Oil prices pare gains on weaker stocks, strong dollar
NEW YORK: Oil prices drifted yesterday after Brent crude hit US$50 (RM207) a barrel and US crude reached three-month highs as traders weighed weaker stock markets and a strong dollar against Opec’s first planned production cut in eight years.
Brent rose 9 cents, or 0.2%, to US$50.28 a barrel by 1446 GMT, retreating from a six-week high of US$50.90.
US West Texas Intermediate crude was unchanged at US$48.24 a barrel. It earlier hit US$48.87, its highest since July 5.
Europe and Asia’s largest markets, Germany and China, were both shut for public holidays yesterday, limiting trade.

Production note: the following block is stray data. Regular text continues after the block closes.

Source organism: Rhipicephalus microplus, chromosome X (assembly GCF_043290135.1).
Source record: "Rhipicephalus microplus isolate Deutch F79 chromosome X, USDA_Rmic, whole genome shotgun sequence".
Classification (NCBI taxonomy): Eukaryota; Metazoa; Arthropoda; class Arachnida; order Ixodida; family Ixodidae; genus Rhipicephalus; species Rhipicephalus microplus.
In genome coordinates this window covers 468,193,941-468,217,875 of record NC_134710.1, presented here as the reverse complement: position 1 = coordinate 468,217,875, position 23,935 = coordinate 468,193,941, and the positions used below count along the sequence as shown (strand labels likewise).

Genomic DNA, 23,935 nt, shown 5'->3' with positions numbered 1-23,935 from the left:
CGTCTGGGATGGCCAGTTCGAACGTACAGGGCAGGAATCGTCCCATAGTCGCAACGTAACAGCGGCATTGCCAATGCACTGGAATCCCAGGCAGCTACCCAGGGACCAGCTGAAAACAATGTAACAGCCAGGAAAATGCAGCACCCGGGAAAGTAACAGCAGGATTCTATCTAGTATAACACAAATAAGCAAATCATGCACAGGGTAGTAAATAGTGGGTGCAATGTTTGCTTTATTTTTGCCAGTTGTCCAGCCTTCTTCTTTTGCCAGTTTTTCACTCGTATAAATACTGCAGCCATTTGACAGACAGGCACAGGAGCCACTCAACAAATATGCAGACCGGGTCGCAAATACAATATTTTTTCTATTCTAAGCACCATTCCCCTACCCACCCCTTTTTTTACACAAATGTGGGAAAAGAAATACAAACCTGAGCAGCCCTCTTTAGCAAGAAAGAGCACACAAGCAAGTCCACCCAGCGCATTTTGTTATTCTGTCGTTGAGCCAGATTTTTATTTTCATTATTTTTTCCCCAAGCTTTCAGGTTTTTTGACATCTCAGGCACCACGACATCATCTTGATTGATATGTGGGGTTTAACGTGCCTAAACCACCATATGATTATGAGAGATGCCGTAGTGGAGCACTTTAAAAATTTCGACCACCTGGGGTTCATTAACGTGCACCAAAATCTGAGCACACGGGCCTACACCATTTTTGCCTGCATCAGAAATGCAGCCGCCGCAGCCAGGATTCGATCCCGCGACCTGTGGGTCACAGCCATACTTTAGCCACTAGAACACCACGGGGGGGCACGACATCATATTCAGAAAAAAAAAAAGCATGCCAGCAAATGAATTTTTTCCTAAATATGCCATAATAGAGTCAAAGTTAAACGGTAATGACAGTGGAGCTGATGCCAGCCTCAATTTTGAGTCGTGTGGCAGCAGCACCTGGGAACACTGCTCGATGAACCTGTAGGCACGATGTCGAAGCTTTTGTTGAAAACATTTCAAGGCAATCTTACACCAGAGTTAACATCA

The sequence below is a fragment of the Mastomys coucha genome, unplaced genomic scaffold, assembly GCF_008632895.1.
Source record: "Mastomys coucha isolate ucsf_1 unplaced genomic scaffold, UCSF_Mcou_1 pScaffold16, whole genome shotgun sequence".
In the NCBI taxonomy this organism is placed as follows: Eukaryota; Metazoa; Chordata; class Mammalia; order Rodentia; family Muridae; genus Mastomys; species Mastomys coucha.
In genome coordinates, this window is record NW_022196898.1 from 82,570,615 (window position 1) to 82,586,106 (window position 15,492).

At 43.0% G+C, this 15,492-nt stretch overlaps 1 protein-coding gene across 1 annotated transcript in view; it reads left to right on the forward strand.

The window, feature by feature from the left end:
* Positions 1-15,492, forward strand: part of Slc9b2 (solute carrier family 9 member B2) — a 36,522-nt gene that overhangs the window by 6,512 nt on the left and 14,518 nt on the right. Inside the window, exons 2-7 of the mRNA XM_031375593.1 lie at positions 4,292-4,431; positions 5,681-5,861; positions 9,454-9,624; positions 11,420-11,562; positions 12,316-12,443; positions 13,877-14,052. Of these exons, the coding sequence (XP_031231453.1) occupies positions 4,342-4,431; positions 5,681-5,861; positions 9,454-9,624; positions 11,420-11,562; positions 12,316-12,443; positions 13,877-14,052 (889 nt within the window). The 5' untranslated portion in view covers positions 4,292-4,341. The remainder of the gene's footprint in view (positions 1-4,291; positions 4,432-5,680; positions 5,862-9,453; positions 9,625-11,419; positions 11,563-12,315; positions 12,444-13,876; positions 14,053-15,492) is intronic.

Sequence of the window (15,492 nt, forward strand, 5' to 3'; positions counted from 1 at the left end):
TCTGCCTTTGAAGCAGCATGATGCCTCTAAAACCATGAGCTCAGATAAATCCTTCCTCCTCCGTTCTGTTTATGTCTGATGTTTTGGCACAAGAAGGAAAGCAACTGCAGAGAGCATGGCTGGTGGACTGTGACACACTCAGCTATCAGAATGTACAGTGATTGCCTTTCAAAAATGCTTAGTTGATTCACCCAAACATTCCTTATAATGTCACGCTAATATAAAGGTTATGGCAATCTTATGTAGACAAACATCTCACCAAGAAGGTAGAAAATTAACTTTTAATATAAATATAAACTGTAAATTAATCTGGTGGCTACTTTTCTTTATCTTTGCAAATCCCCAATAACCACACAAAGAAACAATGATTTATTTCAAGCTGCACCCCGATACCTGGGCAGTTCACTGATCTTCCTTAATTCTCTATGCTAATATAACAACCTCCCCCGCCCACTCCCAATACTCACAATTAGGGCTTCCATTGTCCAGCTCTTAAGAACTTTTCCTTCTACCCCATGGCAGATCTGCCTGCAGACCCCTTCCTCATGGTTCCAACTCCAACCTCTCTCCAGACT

The Organisation of the Petroleum Exporting Countries said last week it would cut output to between 32.5 million barrels per day (bpd) and 33.0 million bpd from about 33.5 million bpd, with details to be finalised at its policy meeting in November.
Brent crude oil prices, most sensitive to any Opec deal, have climbed more than 8% since the planned cuts were announced on Wednesday despite scepticism over the effectiveness of the deal in eroding the global surplus.
Analysts said there was downside risk to oil prices if the planned cut was not deep enough to bring production back in line with consumption.
“Opec has created its own Q4 risk to oil prices ... in raising expectations of a November deal to cut production, it also risks a steep price decline should it fail to achieve its goal of cutting output back to less than 33 million bpd,” Barclays said in a note to clients. – Reuters